The title of this post is a little provocative, but I felt it fit the theme started with my post before last (no one loves old school rap more than white people). Anyway, the actions of the Occupy demonstrators at UC Davis have finally got me to post about OWS. Those OWS protestors at UC Davis have real courage to endure pain and legal penalties for a cause. That kid of dedication is admirable, even if it’s a cause that I oppose. As a spice king, I know how painful the really spicy stuff can get. I find foods above 400,000 Scoville Heat Units (SHU) to be barely palatable, yet the pepper spray the cops were using was up to ten times as stronger. For comparison, take a look at one of the videos on YouTube of people eating ghost peppers (about 1 million SHU, 2nd hottest in the world) and experiencing excruciating agony. And that cop sprayed 2+ million SHU stuff directly into the protestors’ eyes and down their throats. Yet, the protestors didn’t break their human chain. I respect that. So, congratulations UC Davis campus cops; the world can see you are insecure bullies and it’s all on YouTube.
Police brutality against left-wing protestors always seems to bring out the bloodlust in the authoritarian strains of the right; it isn’t hard to find outright approval of a bunch of dirty hippies getting their just desserts in comments. Hell, even the word “hippy” is used as a dehumanizing term. While vicariously beating protestors is morally-repulsive, excuse making is more insidious. By excusing bad behavior on the behalf of the cops, repression is inadvertently normalized. The rules apparently aren’t supposed to apply to those who enforce them.
Before Rodney King, it was easy for middle-class white people to just pretend that police brutality didn’t exist. What jury member would take the word of a gangbanger over a sworn officer of the law? Would you? In this age of ubiquitous cameras on mobile phones, police brutality is recorded often enough that it can’t be denied outright. That’s where special pleading and excuses come into play. At best, apologists insist it’s only a few bad apples (who rarely receive serious punishment). At worst, it boils down to “you do anything a cop says or else it’s your fault for getting beaten”, with reasonable force being effectively defined as whatever the cop feels is reasonable. I don’t think I have to explain why that’s bad for any country based on rule of law and constitutional rights.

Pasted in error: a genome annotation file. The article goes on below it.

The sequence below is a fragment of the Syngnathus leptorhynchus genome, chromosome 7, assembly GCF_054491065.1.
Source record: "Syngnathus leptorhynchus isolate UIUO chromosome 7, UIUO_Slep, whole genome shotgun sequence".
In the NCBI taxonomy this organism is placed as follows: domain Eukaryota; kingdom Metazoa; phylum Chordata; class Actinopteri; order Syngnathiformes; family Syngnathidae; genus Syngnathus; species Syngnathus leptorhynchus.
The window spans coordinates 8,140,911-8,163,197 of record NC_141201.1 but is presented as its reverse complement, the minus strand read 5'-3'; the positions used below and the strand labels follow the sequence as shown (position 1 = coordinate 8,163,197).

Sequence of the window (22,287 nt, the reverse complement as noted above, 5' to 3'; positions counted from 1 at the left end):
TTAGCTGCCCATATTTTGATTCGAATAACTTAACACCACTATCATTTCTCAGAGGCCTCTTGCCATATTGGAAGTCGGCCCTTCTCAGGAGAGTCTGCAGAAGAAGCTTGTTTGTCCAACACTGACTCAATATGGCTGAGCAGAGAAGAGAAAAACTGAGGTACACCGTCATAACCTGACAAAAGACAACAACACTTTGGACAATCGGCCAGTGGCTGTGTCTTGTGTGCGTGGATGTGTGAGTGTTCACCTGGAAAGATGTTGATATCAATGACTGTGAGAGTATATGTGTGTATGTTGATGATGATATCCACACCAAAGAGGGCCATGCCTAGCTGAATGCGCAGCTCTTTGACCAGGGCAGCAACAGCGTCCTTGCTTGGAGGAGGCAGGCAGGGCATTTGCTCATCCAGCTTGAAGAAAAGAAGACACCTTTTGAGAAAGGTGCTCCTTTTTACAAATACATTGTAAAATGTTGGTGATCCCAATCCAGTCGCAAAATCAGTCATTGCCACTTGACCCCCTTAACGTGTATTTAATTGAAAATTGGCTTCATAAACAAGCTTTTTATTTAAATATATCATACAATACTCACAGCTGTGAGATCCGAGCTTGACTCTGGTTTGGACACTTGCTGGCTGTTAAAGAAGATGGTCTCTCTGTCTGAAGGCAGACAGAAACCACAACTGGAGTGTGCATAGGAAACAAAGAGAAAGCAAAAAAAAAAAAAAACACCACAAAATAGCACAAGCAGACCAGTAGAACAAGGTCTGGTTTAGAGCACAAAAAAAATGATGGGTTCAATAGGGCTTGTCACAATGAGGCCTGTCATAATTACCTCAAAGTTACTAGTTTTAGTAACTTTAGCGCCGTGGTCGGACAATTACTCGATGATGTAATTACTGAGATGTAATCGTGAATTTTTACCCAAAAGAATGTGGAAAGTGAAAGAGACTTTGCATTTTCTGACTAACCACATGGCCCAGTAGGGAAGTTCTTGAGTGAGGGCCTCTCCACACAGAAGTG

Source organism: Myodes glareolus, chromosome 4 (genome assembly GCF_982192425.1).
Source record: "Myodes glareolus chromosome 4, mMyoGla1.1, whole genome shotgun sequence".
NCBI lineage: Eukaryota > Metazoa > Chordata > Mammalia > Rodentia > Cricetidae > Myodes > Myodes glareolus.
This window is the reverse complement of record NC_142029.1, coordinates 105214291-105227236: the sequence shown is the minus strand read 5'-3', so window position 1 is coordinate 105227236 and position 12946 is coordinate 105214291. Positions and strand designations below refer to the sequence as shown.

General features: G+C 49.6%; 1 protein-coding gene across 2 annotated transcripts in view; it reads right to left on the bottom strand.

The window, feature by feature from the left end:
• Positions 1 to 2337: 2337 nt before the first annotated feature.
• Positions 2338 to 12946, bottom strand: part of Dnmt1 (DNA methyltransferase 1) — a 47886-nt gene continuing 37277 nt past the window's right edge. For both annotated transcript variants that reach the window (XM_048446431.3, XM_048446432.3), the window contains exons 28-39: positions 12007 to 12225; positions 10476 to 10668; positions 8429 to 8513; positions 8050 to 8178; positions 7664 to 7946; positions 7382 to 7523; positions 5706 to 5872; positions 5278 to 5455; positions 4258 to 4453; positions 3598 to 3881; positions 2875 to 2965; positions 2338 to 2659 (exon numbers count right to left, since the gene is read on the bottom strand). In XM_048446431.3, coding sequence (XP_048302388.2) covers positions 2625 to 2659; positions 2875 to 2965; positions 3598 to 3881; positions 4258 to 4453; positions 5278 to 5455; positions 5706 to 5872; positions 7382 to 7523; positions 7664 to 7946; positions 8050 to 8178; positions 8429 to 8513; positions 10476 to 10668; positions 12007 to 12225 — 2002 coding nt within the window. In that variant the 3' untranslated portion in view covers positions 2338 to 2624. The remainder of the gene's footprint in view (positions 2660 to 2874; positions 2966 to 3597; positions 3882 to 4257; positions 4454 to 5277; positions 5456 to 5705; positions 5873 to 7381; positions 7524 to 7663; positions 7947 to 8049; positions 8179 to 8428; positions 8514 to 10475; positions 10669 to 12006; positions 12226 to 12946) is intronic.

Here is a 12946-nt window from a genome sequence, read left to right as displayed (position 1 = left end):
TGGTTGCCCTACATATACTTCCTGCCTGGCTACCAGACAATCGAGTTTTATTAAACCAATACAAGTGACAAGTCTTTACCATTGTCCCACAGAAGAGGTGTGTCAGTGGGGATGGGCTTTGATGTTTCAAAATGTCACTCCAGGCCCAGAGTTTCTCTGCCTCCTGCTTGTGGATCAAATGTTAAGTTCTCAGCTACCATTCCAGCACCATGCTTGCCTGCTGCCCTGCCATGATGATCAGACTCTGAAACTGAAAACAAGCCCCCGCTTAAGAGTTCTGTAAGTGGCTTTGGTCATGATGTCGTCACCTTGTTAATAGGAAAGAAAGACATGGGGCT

Along with excuse-making, there is plain old belittlement. Megyn Kelly idiotically and/or mendaciously explained to Bill O’Reilly that “It’s a derivative of actual pepper. It’s essentially a food product”. That’s an asinine non sequitur. You know what else are essentially food products? Ricin and tetrodotoxin. Also, woe to anyone who pepper sprays a cop or Megyn Kelly. On the other hand, things have improved historically. As recently as 1970 were non-violent protestors were shot dead in the US, and Napoleon started his political career by using cannons(!) on a royalist mob in 1795. The Romans probably used something outrageous like flaming pigs or ballistae on mobs. So, pepper spraying non-violent protestors is progress. Yay, progress!
Compared to the 1999 WTO riots in Seattle, OWS has done an admirable job keeping violence in check (poor Whole Foods aside) and keeping the media focus on their message instead of the broken windows. I find the OWS narrative to be compelling: the global economy was ruined by a finance industry that wrote its own rules, got bailouts, and their money continues to buy protection from a corrupt political system. Even when times were good the 1% made fortunes while the median wage stagnated. The “enemy” isn’t productive entrepreneurs like Steve Jobs; it’s rent-seeking industries that essentially sold time bombs instead of useful products. Also, don’t get me started on the inconsistency of the right wing telling OWS protestors to “get a job” while blaming Obama for a 9% American unemployment rate.
I recently found a series of compelling posts about system justification theory. I had sort of dabbled around the idea before (reinventing the wheel, yay), but it seems to be a pretty coherent theory grounded in experimental evidence. The short version is that people will tend to approve of the way things are, even if they are objectively shafted, and people will tend to prefer the guys at the top to their own group. I strongly recommend reading it; one should always choose the red pill.
Alternative post titles:
If You Can’t Beat Them, Spray Them
A Whiff of Pepper Spray
Say It, Don’t Spray It
The Law Is an Asshole